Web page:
Sunday, June 14, 2009

Voyage of the Balangay: Tracing Pinoy seafaring history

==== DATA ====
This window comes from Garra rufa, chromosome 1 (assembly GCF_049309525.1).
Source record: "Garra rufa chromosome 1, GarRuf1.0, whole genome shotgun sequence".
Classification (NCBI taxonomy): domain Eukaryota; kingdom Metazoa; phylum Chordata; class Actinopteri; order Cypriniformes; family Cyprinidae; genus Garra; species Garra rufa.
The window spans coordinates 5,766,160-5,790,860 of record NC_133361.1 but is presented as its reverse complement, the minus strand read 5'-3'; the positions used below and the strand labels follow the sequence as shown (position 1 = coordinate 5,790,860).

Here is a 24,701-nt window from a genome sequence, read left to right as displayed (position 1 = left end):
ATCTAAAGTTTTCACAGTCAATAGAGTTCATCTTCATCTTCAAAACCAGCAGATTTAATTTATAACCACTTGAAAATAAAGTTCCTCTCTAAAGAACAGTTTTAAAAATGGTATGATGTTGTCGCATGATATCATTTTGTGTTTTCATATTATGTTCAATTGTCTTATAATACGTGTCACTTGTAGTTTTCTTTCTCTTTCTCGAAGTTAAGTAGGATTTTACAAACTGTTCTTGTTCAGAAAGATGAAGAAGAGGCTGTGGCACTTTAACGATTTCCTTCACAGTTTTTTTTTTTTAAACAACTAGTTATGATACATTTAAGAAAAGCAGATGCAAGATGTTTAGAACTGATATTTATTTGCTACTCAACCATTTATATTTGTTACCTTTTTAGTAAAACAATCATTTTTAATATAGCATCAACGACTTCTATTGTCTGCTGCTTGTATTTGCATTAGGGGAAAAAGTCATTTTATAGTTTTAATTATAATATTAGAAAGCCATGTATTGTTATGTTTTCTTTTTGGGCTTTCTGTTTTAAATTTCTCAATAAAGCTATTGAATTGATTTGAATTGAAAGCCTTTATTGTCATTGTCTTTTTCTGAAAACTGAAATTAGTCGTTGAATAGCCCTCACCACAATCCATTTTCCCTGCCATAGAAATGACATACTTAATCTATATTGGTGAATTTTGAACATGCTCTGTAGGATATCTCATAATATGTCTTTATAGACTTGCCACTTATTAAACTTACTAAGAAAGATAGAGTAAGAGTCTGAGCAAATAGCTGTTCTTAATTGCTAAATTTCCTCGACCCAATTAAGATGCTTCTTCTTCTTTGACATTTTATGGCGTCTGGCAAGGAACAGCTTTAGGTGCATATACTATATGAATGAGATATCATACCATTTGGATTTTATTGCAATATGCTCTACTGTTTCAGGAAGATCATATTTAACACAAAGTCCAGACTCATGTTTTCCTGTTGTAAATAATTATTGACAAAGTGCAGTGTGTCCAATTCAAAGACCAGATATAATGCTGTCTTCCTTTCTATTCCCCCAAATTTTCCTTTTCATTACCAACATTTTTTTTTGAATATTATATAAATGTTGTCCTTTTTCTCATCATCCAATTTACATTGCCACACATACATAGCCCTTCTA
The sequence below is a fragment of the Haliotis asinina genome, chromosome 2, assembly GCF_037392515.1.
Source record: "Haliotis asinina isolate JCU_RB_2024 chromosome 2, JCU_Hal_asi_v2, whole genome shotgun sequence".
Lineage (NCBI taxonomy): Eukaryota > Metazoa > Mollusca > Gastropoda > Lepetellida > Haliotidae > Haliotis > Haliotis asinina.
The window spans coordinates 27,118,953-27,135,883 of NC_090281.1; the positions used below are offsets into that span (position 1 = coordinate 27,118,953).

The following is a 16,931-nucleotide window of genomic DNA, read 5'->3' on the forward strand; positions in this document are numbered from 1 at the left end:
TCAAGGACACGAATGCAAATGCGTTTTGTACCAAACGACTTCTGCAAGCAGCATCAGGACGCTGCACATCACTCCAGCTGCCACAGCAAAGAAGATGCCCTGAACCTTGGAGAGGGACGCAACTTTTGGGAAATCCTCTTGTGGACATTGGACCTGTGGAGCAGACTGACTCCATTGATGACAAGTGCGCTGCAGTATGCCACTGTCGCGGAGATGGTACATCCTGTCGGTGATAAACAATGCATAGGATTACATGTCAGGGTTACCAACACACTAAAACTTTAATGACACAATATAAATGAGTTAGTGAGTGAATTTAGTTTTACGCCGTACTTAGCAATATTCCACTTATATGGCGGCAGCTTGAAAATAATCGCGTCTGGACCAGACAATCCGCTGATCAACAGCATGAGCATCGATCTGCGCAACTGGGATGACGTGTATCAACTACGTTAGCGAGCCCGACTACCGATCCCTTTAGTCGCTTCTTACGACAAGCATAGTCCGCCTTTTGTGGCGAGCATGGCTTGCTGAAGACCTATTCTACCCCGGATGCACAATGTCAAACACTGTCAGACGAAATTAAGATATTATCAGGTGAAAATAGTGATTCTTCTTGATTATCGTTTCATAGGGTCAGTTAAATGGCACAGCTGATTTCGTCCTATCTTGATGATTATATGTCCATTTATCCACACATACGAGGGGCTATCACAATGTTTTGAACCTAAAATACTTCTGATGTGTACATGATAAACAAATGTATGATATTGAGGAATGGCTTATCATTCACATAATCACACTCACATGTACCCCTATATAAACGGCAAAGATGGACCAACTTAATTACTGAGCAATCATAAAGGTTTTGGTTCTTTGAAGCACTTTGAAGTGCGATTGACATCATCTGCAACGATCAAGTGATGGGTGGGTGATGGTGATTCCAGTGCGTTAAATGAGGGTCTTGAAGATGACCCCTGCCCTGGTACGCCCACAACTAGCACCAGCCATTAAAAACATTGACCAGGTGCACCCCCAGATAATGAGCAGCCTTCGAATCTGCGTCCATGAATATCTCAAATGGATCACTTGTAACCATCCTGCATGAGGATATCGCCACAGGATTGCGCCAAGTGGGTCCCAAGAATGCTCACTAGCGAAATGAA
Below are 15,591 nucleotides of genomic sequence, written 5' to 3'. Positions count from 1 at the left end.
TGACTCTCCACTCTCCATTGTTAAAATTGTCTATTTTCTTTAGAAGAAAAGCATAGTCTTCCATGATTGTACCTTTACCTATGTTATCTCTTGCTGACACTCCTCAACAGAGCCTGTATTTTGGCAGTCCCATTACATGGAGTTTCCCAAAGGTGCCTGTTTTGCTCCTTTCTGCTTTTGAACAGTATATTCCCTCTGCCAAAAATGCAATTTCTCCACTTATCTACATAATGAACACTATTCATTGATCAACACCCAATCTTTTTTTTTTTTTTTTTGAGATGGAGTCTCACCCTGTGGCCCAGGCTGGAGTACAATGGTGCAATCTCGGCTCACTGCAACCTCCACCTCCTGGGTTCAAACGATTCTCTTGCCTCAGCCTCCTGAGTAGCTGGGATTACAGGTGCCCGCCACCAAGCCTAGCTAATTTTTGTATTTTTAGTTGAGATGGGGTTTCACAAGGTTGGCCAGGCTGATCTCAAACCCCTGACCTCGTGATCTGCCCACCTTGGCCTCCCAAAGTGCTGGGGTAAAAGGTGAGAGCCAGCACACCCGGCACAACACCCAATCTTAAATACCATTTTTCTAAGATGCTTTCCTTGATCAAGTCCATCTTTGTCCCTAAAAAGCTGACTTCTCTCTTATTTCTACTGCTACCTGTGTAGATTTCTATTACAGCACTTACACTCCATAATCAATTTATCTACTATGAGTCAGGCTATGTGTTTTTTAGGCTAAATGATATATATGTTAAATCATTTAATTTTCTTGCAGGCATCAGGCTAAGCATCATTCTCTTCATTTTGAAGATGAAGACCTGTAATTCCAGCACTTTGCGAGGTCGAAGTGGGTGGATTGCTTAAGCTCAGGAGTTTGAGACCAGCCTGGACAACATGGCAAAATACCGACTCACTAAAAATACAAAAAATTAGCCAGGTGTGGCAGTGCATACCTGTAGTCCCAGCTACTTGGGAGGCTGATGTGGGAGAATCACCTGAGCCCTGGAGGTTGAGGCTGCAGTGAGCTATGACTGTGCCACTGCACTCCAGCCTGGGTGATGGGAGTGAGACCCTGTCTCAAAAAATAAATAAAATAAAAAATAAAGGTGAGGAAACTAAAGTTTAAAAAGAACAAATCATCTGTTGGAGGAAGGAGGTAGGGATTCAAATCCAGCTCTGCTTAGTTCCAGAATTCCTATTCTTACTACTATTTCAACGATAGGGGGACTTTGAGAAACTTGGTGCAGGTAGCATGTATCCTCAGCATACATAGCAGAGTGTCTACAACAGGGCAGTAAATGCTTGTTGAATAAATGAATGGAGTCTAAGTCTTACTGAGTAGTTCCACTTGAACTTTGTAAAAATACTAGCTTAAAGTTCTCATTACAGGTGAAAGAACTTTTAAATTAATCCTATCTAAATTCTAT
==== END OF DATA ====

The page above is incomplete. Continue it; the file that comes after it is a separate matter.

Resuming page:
balangay ultrawideAsk the man on the street what a Balangay is and chances are, he'll make a connection between the word and "barangay". Widen your search a little further and you'll probably stumble upon things inspired by the Balanghai, for example, the trophies being awarded to Cinemalaya winners. Just what is a Balangay (or Balanghai) anyway? and what is its significance to the 21st century Pinoy?balangay crowdThe Balangay was an outrigger boat used by our pre-colonial seafarers to travel through Asia. The Balangay discovered in Butuan, Agusan del Norte in 1976 was carbon dated to 320 AD which makes it among the earliest seafaring vessel in history. This is a revealing piece of information that speaks volumes about the Filipino's inherent maritime skills. That pinoys are the most sought after (and most numerous) seafarers on board modern shipping vessels should therefore not come as a surprise, but I digress.bajau markings on stepsArt Valdez, the moving force behind the Philippine Everest Team takes his nationalistic cause from trekking to the summit of the world's highest mountain to tracing the Filipino's seafaring heritage not through a GPS-equipped boat but rather, a faithful reproduction of the original balangay. The boat is being built by Bajaus from Sibutu and Sitangkai in Tawi-Tawi using ancient methods. made from a hardwood called apitong, the shell is built first before the planks are held in place using lashing and dowels. the boat measures 15 meters long and three meters wide with a capacity of 50-60 people.balangay plank detailAt the time of my visit, construction was still ongoing at the lot beside the CCP Bay port. ii was scheduled to be put out to the bay by independence day but Carina Dayondon, one of the three Filipinas who conquered Everest, told me they would be waiting until the full moon on June 27 to launch. Carina, along with the rest of the Philippine Everest team, will comprise the sailing team, together with Bajaus and members of the Philippine Navy.balangay bamboo floorMaybe, it sounds like a romantic, Robinson Crusoesque dream to travel using a vessel patterned after an ancient design, to navigate the seas utilizing the stars, the sun and bird migration patterns and to steer it using the wind. But there is a strong cultural and ecological undertone to the voyage. It is a way to somehow make us feel proud of our seafaring heritage and reconnect to our maritime roots. It also serves as a reminder of how detached we've become from nature and how we can make of the balangay insigniaINFO: the voyage will be launched in Manila • there will be seven legs around the Philipines covering 2,108 nautical miles which will culminate at the tip of Sulu before sailing off to foreign waters within Southeast Asia until 2010 • there will be medical misisons, coastal clean-ups and global warming/ecological seminars at the designated stops • by 2011, the Balangay will retrace the trips made by our seafaring ancestors to Micronesia and Madagascar • it will sail the Pacific Ocean on to the Atlantic from 2012 to 2013.


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